Rahul Gandhi’s firm and unambiguous rebuke to Sam Pitroda for his flippant observation regarding the violence of 1984 is welcome. But to say it was a “tragedy” which caused pain to “people” is to shy away from calling the violence by its name — that it was a violence targeted against the Sikhs. It was definitely a tragedy but only for the Sikh community. Besides, the hatred this violence unleashed was harnessed for the polls by the Congress campaign managers.
It is ironic but true that such acts of violence generate contempt and hatred for the victim and not sympathy in the perpetrators. There is hardly any repentance and atonement. They feel more empowered by this violence. Any claim for justice by the victims is thus resisted as it may weaken their new-found position of power, since justice would make the victims equal to the perpetrators. Another point we often miss is that in the wake of the violence, when processes of justice and reparation begin, the community of perpetrators starts consolidating. The community which treats the perpetrators as its own, begins to complain that their own are being wrongly and unnecessarily hounded by “victims”, who refuse to come out of their victimhood.
The argument is the original fault lies with the victim who provoked simple, non-violent people and thus, dehumanised them. It was a momentary thing and should be forgotten; people need to move on. It is this attitude which subconsciously leads the system, made of people who identify more with the perpetrators, to create obstacles in the pursuit of justice. That the victims are left alone in the search for justice and mostly resented, explains why the idea of a “people” cannot turn into reality. Without a sincere community of pain, you cannot have a community of justice. In the absence of these, the talk of a nation becomes farcical.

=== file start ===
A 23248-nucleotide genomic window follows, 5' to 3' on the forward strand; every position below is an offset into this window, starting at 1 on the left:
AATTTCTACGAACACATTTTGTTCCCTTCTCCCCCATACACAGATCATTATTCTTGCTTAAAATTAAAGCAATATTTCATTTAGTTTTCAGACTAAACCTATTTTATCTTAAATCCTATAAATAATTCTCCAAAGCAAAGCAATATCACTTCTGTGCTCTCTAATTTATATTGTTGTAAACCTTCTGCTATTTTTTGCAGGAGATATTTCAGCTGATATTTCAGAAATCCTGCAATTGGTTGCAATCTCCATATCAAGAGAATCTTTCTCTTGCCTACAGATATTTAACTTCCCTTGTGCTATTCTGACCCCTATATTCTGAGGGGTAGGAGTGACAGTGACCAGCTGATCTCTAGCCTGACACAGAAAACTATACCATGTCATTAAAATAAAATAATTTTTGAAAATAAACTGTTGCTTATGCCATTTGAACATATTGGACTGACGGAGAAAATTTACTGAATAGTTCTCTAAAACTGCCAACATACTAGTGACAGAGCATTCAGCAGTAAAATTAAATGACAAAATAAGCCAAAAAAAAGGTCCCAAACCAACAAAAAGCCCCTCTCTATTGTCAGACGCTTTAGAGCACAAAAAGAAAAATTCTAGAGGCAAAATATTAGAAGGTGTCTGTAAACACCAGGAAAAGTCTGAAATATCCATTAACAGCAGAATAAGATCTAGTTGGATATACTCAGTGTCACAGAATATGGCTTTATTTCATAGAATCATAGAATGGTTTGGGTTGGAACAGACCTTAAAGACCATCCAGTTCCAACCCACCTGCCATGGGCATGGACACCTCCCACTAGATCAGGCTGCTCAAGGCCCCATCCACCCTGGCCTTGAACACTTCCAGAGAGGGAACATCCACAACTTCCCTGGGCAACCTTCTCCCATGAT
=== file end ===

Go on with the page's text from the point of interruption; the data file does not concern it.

Pitroda must take the flak for the crudeness of his remarks, but it should also be a moment for all of us to reflect on the nature of the violence and our complicity in it. Most of the persons, their numbers must be in the thousands, who participated in the massacre of thousands of Sikhs have not only escaped justice but continue to live with, and within, us respectfully. My mind often goes back to Ashok Rajpath of Patna and the shops of Sikhs being looted with glee by students and government employees. None of them had to face punitive action for the violence they unleashed on the Sikhs.
Non-reflection on the violence stops us from thinking about the implication of letting all the police and executive officers in the services, who were mute spectators of the violence or in many cases collaborators, go scot-free. To expect partners in arson and murder to keep law and order distorts the very concept of rule of law. The lack of a sense of urgency in various organs of the state, including the judiciary, to punish the perpetrators of violence, shows that a desire for justice remains an exception in this country.
It should not be a surprise that the anti-Sikh violence got a mention for the first time in the textbooks only in 2005. Ironically, the books were prepared under the watch of a Congress-led government. Our carelessness towards acts of mass violence and the tendency as a society to be blind towards it has a long history! We, who claim to be traditionally a non-violent people, must be brave enough to face the genocidal tendency inherent in us. There is a substantial body of literature comprising testimonies of the victims, stories of their woes and agony, their struggle for justice. But there is almost nothing available to understand the minds of the murderers and their accomplices.
It is fine to keep the focus on the wronged, but it often makes them look helpless. We need to turn our gaze towards the perpetrators, and name them. It is not difficult to identify the origins of mass violence and reflect on the impact of the violence. We would then be able to see its relations to another episode of violence, committed by state agencies in Punjab in the decade following 1984. The police officers involved in the killings and disappearances, all of them Sikhs, were rewarded by the state.
The deaths were justified as unavoidable to keep the nation intact. In post-War Europe, textbooks, poetry, prose, films etc, help us understand the nature of mass violence. Anti-Semitism is treated as a crime in those lands. Those baying for the blood of Pitroda must also think about the need to remember and reflect on our history of mass violence and our own thoughtlessness towards it.
This article first appeared in the print edition on May 15, 2019, under the title ‘The banality of hate’. The writer teaches Hindi at Delhi University
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